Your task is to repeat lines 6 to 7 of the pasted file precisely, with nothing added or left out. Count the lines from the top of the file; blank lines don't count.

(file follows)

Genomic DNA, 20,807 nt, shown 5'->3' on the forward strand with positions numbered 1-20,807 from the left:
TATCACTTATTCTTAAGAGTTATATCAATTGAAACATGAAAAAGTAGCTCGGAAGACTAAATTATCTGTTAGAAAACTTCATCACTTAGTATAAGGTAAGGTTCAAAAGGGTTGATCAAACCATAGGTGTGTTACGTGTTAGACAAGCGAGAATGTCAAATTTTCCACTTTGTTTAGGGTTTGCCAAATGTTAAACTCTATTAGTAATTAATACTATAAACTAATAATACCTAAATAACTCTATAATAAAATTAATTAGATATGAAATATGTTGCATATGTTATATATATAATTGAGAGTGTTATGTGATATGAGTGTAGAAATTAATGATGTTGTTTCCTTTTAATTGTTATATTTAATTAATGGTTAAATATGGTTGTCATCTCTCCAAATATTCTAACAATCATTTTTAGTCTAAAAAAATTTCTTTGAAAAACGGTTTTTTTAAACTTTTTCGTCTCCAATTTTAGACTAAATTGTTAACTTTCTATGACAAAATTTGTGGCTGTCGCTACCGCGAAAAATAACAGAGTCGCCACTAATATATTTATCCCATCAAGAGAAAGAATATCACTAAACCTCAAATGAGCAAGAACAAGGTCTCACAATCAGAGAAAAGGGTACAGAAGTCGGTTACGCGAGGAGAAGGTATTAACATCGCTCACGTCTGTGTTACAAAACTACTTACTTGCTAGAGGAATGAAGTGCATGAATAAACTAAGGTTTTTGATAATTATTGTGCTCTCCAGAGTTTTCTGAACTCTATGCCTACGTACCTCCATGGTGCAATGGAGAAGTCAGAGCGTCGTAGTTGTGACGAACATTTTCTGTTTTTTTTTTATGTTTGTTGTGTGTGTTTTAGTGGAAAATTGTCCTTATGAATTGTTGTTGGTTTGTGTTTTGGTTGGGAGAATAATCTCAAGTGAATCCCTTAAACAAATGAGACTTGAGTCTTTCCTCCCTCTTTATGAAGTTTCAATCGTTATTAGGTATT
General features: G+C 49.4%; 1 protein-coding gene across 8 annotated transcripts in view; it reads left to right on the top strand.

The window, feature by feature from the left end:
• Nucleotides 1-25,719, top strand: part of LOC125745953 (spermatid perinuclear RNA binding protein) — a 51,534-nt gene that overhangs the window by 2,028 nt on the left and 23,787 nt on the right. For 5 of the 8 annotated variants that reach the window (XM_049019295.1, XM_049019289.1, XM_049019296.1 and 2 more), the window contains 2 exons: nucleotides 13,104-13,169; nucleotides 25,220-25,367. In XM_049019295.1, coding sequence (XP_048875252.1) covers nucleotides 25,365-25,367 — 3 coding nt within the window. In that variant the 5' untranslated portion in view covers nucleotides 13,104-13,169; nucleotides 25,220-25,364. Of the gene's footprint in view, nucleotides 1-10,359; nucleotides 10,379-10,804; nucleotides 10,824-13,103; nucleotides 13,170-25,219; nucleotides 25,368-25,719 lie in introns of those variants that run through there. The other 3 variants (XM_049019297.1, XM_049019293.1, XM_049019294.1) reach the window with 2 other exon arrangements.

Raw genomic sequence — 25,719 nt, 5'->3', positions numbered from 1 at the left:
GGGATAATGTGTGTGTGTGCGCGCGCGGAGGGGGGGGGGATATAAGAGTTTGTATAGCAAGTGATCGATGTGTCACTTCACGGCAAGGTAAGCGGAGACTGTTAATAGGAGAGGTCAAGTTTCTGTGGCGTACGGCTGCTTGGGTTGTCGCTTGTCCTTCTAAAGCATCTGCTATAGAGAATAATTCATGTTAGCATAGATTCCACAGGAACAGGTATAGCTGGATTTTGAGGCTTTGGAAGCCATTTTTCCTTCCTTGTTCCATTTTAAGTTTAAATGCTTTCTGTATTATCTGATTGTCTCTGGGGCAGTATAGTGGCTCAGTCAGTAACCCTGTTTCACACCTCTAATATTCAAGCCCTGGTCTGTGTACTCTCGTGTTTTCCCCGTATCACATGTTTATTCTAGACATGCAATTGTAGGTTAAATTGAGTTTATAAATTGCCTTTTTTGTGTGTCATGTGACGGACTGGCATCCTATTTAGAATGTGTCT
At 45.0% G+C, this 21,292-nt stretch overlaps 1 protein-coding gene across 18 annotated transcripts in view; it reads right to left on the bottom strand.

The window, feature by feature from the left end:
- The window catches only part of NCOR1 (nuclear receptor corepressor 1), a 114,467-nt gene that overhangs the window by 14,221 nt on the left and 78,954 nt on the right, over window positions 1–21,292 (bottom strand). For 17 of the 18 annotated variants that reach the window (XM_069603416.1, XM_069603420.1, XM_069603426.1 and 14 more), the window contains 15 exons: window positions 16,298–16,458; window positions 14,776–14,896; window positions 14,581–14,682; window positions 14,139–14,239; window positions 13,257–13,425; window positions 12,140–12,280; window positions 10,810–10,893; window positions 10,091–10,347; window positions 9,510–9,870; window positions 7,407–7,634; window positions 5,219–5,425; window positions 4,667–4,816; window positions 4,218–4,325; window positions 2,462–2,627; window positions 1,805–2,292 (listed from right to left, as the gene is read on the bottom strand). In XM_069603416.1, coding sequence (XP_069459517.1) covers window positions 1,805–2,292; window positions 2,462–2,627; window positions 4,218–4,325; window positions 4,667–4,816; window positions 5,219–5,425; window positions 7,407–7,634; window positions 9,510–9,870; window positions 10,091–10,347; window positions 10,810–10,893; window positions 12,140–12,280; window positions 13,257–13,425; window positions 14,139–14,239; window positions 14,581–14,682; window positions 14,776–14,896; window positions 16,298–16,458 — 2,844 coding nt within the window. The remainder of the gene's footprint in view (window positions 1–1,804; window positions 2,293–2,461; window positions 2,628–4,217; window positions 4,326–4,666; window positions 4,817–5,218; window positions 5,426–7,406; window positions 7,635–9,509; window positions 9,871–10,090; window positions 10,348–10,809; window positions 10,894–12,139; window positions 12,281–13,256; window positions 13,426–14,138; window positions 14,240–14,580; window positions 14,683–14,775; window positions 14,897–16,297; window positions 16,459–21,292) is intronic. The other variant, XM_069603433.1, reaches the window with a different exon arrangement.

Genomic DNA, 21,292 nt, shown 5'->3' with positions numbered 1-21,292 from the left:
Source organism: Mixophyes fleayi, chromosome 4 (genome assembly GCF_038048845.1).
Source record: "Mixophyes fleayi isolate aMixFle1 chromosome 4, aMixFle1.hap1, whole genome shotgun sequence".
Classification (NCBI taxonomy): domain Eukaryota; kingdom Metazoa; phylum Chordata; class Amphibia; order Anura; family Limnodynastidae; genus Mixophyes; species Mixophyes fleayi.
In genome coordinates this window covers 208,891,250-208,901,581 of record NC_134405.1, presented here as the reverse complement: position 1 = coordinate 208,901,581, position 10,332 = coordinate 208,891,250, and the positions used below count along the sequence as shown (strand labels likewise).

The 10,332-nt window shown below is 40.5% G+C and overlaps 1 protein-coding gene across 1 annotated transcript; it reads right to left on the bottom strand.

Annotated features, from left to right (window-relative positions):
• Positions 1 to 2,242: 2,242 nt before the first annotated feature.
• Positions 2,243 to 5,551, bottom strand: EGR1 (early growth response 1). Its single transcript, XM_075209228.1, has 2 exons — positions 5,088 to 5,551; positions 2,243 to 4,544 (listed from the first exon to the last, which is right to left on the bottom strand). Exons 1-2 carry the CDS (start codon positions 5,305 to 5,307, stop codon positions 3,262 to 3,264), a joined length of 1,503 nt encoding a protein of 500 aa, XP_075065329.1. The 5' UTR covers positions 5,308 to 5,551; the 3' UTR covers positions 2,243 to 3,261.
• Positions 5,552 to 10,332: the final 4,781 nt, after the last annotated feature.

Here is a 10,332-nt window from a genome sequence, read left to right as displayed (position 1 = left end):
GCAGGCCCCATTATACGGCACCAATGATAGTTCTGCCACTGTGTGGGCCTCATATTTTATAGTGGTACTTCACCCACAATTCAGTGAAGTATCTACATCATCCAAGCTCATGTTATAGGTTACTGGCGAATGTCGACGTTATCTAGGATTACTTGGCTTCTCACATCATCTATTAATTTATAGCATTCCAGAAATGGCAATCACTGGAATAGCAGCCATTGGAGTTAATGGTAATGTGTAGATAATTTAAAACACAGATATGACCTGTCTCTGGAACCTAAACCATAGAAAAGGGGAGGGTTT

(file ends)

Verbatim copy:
Raw genomic sequence — 25,719 nt, 5'->3', positions numbered from 1 at the left:
GGGATAATGTGTGTGTGTGCGCGCGCGGAGGGGGGGGGGATATAAGAGTTTGTATAGCAAGTGATCGATGTGTCACTTCACGGCAAGGTAAGCGGAGACTGTTAATAGGAGAGGTCAAGTTTCTGTGGCGTACGGCTGCTTGGGTTGTCGCTTGTCCTTCTAAAGCATCTGCTATAGAGAATAATTCATGTTAGCATAGATTCCACAGGAACAGGTATAGCTGGATTTTGAGGCTTTGGAAGCCATTTTTCCTTCCTTGTTCCATTTTAAGTTTAAATGCTTTCTGTATTATCTGATTGTCTCTGGGGCAGTATAGTGGCTCAGTCAGTAACCCTGTTTCACACCTCTAATATTCAAGCCCTGGTCTGTGTACTCTCGTGTTTTCCCCGTATCACATGTTTATTCTAGACATGCAATTGTAGGTTAAATTGAGTTTATAAATTGCCTTTTTTGTGTGTCATGTGACGGACTGGCATCCTATTTAGAATGTGTCT